Shepherd’s Salad

Shepherd’s Salad |

This salad is said to be the most popular and traditional Turkish salad. As the original names of dishes are as important as their flavor for me, I must start with a brief explanation on  its name. This salad is originally the main dish of shepherds. Shepherd is a person who pastures goats, sheep and cows on mountains. A village has generally only one shepherd and everyone entrusts their small and great cattle to him. He is of course paid for this. In ancient times, shepherds would receive some foods produced or made by the people in that village. These  might be wheat, flour, vegetables, fruits, molasses, dairy products, etc. Although there are still people who pay their shepherds with such foods, paying money is more common today.

A typical Turkish shepherd has a few dogs with him, and these dogs are called shepherd’s dog. This name is also the name of that breed. They are the best friends of him as they help him control the herd. Also, if the shepherd falls to sleep, these dogs become the guard of the herd and the shepherd. These dogs  protect them from wild animals or thieves.

Another important characteristic of a typical Turkish shepherd is that he plays a special instrument called shepherd’s pipe (kaval in Turkish). This instrument is made of a plant like reed. Especially sheep and cows love the sound of kaval. The rhythm of its music is so important as it makes the animals more submissive. The shepherd plays a slow music when the animals are drinking (is it the right verb here?) water from a river and he plays a more rhythmic music while they are grazing.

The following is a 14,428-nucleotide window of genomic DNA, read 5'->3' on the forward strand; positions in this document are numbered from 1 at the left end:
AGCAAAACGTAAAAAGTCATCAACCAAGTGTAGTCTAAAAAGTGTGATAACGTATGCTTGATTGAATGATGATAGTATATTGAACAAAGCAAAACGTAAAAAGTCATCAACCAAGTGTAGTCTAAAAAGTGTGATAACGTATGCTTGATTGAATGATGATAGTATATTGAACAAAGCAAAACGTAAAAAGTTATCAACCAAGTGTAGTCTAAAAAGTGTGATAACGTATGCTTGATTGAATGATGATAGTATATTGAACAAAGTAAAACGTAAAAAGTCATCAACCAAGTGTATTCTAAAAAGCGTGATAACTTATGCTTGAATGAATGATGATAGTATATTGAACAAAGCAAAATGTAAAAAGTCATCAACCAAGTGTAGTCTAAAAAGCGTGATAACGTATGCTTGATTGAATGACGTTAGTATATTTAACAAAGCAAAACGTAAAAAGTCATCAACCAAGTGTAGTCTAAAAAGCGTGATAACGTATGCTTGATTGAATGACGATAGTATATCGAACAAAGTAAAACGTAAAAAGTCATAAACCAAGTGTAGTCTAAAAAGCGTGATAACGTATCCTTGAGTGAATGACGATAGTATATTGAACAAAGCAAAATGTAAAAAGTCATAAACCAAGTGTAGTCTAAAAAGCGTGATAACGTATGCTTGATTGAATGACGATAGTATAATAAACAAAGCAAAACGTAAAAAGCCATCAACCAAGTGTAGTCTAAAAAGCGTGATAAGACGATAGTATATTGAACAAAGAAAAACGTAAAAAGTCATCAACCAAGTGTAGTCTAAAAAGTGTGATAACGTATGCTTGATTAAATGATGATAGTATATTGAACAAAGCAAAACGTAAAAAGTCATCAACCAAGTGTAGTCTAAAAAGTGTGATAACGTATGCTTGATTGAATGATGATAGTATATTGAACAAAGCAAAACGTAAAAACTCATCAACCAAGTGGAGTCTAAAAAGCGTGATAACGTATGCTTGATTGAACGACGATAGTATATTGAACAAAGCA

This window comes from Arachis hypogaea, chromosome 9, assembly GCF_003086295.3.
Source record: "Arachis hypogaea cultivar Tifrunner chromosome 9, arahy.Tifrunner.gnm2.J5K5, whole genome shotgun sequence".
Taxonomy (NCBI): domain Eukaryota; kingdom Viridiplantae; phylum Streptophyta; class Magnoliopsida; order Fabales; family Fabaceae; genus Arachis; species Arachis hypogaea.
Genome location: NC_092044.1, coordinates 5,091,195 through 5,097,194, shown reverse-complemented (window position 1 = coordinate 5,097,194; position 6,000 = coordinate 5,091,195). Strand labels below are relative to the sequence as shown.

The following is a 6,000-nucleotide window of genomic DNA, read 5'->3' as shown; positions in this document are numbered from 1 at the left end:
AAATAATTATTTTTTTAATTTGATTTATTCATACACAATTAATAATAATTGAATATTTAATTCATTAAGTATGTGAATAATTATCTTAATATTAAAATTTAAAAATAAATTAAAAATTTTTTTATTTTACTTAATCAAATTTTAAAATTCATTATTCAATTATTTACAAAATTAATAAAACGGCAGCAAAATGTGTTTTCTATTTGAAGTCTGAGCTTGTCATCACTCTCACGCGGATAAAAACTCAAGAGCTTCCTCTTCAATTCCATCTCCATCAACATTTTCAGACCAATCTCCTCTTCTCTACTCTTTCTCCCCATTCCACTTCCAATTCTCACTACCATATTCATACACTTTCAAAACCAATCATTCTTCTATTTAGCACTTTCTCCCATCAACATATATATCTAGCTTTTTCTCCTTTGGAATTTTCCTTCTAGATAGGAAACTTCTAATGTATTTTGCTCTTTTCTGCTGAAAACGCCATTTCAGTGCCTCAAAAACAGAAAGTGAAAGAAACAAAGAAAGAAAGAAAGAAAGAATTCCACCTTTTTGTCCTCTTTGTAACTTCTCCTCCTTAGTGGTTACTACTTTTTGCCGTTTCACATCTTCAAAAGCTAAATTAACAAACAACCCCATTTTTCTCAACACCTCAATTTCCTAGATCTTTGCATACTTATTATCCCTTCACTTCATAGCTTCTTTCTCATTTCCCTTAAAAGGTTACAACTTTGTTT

Shepherds hit the trail early in the morning and he takes subsistence food in a bundle. His bundle contains tomato, cucumber, pepper, onion (the basic ingredients of shepherd’s salad) and a little bread. All of these vegetables are grown in the village yard and the bread is of course made by the women of that village. He chops these vegetables and eat them with bread for lunch, maybe some cheese or olives accompany this salad but nothing more.

Today, this salad doesn’t belong just to shepherds, all people living either in villages or in big cities love it. This salad is generally served with kebab or other meat dishes and grilled or fried fish. Also, shepherd’s salad is served before the main dish in restaurants to keep the customers busy with the salad while they are waiting for their order. We love to dip a piece of bread in this salad. Although we don’t want to finish it before kebab, it’s impossible to stop eating it. We sometimes order a second one to accompany our kebab or meatballs or another tasty meat dish. And there is always extra vinegar and olive oil in bottles on the table for those who want to add more of these in their salad.

Çoban Salata
–    3 big tomatoes
–    1 medium cucumber
–    2 green peppers
–    1 big onion
–    Half bunch of parsley
–    2 tbsp sumac
–    1 lemon
–    1 tbsp vinegar
–    2 tbsp extra virgin olive oil
–    Salt to taste
–    Olives to garnish

Chop the tomatoes, cucumber and peppers in equally small cubes. Do not peel the cucumbers and tomatoes. Put the chopped vegetables in a bowl. Dice the onion in the same way, but before adding them in the bowl, rub them with sumac. Chop the parsley and mix all of them.

Now squeeze the lemon, add vinegar, olive oil and salt to the salad. This salad is not served in a bowl, a boat shaped dish is used instead. And you can garnish it with a few olives before serving.

Shepherd’s Salad |